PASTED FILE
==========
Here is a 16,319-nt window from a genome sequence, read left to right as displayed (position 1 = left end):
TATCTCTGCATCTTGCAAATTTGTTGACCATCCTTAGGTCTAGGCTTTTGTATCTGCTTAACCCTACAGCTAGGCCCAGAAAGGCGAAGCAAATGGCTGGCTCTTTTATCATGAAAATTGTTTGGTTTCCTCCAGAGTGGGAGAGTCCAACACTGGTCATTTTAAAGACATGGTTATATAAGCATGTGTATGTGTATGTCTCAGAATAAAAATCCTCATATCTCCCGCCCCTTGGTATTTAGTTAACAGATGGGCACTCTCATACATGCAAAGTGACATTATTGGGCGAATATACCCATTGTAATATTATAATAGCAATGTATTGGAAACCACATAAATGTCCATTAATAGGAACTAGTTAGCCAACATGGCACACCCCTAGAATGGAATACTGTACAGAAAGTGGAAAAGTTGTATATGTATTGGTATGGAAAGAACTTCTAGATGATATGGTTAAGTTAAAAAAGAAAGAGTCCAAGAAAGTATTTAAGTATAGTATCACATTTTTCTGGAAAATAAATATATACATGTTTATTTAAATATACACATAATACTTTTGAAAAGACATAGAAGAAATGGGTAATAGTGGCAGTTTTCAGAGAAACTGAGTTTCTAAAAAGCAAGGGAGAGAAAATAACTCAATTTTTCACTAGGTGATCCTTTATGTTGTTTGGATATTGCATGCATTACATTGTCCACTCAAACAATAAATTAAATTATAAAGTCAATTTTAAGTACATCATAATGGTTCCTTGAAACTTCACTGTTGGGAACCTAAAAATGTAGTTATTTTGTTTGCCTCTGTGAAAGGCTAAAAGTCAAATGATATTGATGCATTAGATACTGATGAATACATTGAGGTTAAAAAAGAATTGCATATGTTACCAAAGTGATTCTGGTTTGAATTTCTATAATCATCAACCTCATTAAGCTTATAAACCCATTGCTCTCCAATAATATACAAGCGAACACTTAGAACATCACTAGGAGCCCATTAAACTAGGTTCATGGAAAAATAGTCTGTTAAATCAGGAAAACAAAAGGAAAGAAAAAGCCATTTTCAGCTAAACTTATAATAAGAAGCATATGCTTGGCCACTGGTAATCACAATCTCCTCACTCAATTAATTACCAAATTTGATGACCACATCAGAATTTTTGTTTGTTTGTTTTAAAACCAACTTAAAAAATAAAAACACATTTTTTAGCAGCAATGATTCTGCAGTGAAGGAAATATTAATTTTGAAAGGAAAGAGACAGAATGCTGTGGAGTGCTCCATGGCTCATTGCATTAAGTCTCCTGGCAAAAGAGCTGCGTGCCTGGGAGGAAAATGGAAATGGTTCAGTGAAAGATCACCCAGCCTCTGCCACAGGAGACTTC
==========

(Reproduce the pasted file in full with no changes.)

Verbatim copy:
Here is a 16,319-nt window from a genome sequence, read left to right as displayed (position 1 = left end):
TATCTCTGCATCTTGCAAATTTGTTGACCATCCTTAGGTCTAGGCTTTTGTATCTGCTTAACCCTACAGCTAGGCCCAGAAAGGCGAAGCAAATGGCTGGCTCTTTTATCATGAAAATTGTTTGGTTTCCTCCAGAGTGGGAGAGTCCAACACTGGTCATTTTAAAGACATGGTTATATAAGCATGTGTATGTGTATGTCTCAGAATAAAAATCCTCATATCTCCCGCCCCTTGGTATTTAGTTAACAGATGGGCACTCTCATACATGCAAAGTGACATTATTGGGCGAATATACCCATTGTAATATTATAATAGCAATGTATTGGAAACCACATAAATGTCCATTAATAGGAACTAGTTAGCCAACATGGCACACCCCTAGAATGGAATACTGTACAGAAAGTGGAAAAGTTGTATATGTATTGGTATGGAAAGAACTTCTAGATGATATGGTTAAGTTAAAAAAGAAAGAGTCCAAGAAAGTATTTAAGTATAGTATCACATTTTTCTGGAAAATAAATATATACATGTTTATTTAAATATACACATAATACTTTTGAAAAGACATAGAAGAAATGGGTAATAGTGGCAGTTTTCAGAGAAACTGAGTTTCTAAAAAGCAAGGGAGAGAAAATAACTCAATTTTTCACTAGGTGATCCTTTATGTTGTTTGGATATTGCATGCATTACATTGTCCACTCAAACAATAAATTAAATTATAAAGTCAATTTTAAGTACATCATAATGGTTCCTTGAAACTTCACTGTTGGGAACCTAAAAATGTAGTTATTTTGTTTGCCTCTGTGAAAGGCTAAAAGTCAAATGATATTGATGCATTAGATACTGATGAATACATTGAGGTTAAAAAAGAATTGCATATGTTACCAAAGTGATTCTGGTTTGAATTTCTATAATCATCAACCTCATTAAGCTTATAAACCCATTGCTCTCCAATAATATACAAGCGAACACTTAGAACATCACTAGGAGCCCATTAAACTAGGTTCATGGAAAAATAGTCTGTTAAATCAGGAAAACAAAAGGAAAGAAAAAGCCATTTTCAGCTAAACTTATAATAAGAAGCATATGCTTGGCCACTGGTAATCACAATCTCCTCACTCAATTAATTACCAAATTTGATGACCACATCAGAATTTTTGTTTGTTTGTTTTAAAACCAACTTAAAAAATAAAAACACATTTTTTAGCAGCAATGATTCTGCAGTGAAGGAAATATTAATTTTGAAAGGAAAGAGACAGAATGCTGTGGAGTGCTCCATGGCTCATTGCATTAAGTCTCCTGGCAAAAGAGCTGCGTGCCTGGGAGGAAAATGGAAATGGTTCAGTGAAAGATCACCCAGCCTCTGCCACAGGAGACTTC